Nina Teicholz debunks “What the Health” documentary

A new documentary on Netflix claiming to be a health documentary is activist propaganda at its finest.

Amanda Radke

July 20, 2017

3 Min Read
Nina Teicholz debunks “What the Health” documentary
Amanda Radke

Food Inc., Cowspiracy, Forks Over Knives, King Corn, Farmageddon, Vegucated, Food Beware — these are just a handful of the popular food documentaries that have gone viral in recent years.

Riddled with misinformation, drama, suspense and plenty of fear-mongering, these pseudo-science films question modern production agriculture and foods Americans love to enjoy.

Viewers are left to feel a mixed bag of emotions — guilt, worry, fear and disgust — with the ultimate goal of many of these films for folks to ditch meat and dairy products from their diets.

Most recently, a new documentary called “What the Health” began streaming on Netflix. Created by the producers of Cowspiracy, you can about imagine the direction this film takes.

In response to the film, Nina Teicholz, author of “The Big Fat Surprise: Why Butter, Meat, and Cheese Belong in a Healthy Diet,” took some time to debunk 37 inaccurate claims made in this film. Her blog post titled, “‘What the Health’ review: Health claims backed by no solid evidence,” was featured on Diet Doctor.

She writes, “Let’s give Anderson some credit: his film is so unrelentingly terrifying and convincing that by the end, one wants to jump right on his vegan bandwagon and cease forever from eating cheese, which one person in the film calls “coagulated cow pus” or the ‘pure garbage’ of ‘dead, decaying animal flesh,’ which are Anderson’s terms for meat.

“The film does not cite a single rigorous randomized controlled trial on humans supporting its arguments. Instead What the Health presents a great deal of weak epidemiological data, case studies on one or two people, or other inconclusive evidence. Some of the studies cited actually conclude the opposite of what is claimed.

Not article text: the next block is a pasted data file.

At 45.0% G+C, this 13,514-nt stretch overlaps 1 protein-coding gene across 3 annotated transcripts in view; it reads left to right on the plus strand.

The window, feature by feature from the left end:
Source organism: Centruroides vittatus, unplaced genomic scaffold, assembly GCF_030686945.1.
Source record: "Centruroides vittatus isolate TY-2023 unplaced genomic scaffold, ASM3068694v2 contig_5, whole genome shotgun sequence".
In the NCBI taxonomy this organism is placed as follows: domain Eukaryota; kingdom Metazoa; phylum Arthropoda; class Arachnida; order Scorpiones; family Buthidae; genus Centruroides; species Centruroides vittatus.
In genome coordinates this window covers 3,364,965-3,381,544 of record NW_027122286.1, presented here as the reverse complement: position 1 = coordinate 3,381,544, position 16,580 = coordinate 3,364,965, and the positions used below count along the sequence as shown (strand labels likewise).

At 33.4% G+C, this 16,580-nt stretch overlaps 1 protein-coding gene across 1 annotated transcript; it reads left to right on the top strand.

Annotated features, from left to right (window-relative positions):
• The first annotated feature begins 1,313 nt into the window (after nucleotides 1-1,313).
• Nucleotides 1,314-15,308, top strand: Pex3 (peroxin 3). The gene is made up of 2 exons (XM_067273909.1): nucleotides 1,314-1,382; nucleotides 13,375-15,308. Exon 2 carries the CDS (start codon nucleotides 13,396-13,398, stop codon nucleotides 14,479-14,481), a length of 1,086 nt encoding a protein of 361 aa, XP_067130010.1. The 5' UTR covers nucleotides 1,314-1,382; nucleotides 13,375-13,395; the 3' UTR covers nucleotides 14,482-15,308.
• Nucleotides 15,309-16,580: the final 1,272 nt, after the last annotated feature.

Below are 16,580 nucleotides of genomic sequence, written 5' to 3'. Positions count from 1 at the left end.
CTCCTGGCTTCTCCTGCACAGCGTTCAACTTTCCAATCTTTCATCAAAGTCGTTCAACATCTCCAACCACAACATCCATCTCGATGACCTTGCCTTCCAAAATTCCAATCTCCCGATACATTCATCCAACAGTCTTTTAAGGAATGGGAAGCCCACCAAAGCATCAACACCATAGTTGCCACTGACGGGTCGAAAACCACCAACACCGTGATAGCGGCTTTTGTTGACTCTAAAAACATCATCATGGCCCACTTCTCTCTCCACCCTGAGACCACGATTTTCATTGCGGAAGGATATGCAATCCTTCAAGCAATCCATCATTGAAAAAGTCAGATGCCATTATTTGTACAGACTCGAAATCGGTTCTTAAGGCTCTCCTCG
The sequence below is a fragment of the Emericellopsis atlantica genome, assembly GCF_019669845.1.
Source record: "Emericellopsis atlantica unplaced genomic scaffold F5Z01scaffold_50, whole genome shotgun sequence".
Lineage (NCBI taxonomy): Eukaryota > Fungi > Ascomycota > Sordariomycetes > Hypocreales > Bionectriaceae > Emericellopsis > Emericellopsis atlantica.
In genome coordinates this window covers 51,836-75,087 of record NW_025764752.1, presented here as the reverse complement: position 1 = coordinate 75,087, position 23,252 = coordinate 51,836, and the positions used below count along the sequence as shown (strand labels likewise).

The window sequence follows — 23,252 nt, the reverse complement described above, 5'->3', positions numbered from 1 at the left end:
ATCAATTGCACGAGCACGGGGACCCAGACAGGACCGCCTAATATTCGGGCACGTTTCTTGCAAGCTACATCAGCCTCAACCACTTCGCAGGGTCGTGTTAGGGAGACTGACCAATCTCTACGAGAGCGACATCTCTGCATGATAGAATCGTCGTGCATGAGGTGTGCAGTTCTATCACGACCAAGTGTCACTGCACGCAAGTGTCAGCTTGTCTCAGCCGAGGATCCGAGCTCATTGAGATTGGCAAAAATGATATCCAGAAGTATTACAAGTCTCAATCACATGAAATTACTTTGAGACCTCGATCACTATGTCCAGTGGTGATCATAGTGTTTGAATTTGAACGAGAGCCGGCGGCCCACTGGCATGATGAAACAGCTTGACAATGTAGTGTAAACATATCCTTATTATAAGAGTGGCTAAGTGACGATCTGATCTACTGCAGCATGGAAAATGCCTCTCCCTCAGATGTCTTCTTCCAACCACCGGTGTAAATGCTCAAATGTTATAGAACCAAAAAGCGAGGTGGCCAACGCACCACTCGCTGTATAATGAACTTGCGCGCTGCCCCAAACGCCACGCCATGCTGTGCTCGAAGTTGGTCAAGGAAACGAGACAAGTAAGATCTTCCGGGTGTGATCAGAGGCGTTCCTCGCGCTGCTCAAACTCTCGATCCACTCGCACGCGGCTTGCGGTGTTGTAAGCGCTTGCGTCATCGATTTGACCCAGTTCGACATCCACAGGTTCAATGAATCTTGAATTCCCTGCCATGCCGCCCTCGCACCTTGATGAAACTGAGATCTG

“In fact, WTH, based on zero sound science, is quite likely a piece of animal-welfare advocacy masquerading as a public health film.”

Teicholz says she’s skeptical of vegan diets in general because of a few important observations, which include:

“No human population in the history of civilization has ever been recorded surviving on a vegan diet,” she writes. “The vegan diet is nutritionally insufficient, lacking not only vitamin B12 but deficient in heme iron and folate. A near-vegan diet, in rigorous clinical trials, invariably causes HDL-cholesterol to drop and sometimes raises triglycerides, which are both signs of worsening heart attack risk.

“Over the last 30 years, as rates of obesity and diabetes have risen sharply in the U.S., the consumption of animal foods has declined steeply: whole milk is down 79%; red meat by 28% and beef by 35%; eggs are down by 13% and animal fats are down by 27%.

“Meanwhile, consumption of fruits is up by 35% and vegetables by 20%. All trends therefore point towards Americans shifting from an animal-based diet to a plant-based one, and this data contradict the idea that a continued shift towards plant-based foods will promote health,” she says.

In fact, she offers this tidbit: “There’s the entire Indian subcontinent, where beef is not eaten by the large majority of people, which has seen diabetes explode over the past decade.”

Read Teicholz’s entire rebuttal about the film by clicking here.

The opinions of Amanda Radke are not necessarily those of or Penton Agriculture.

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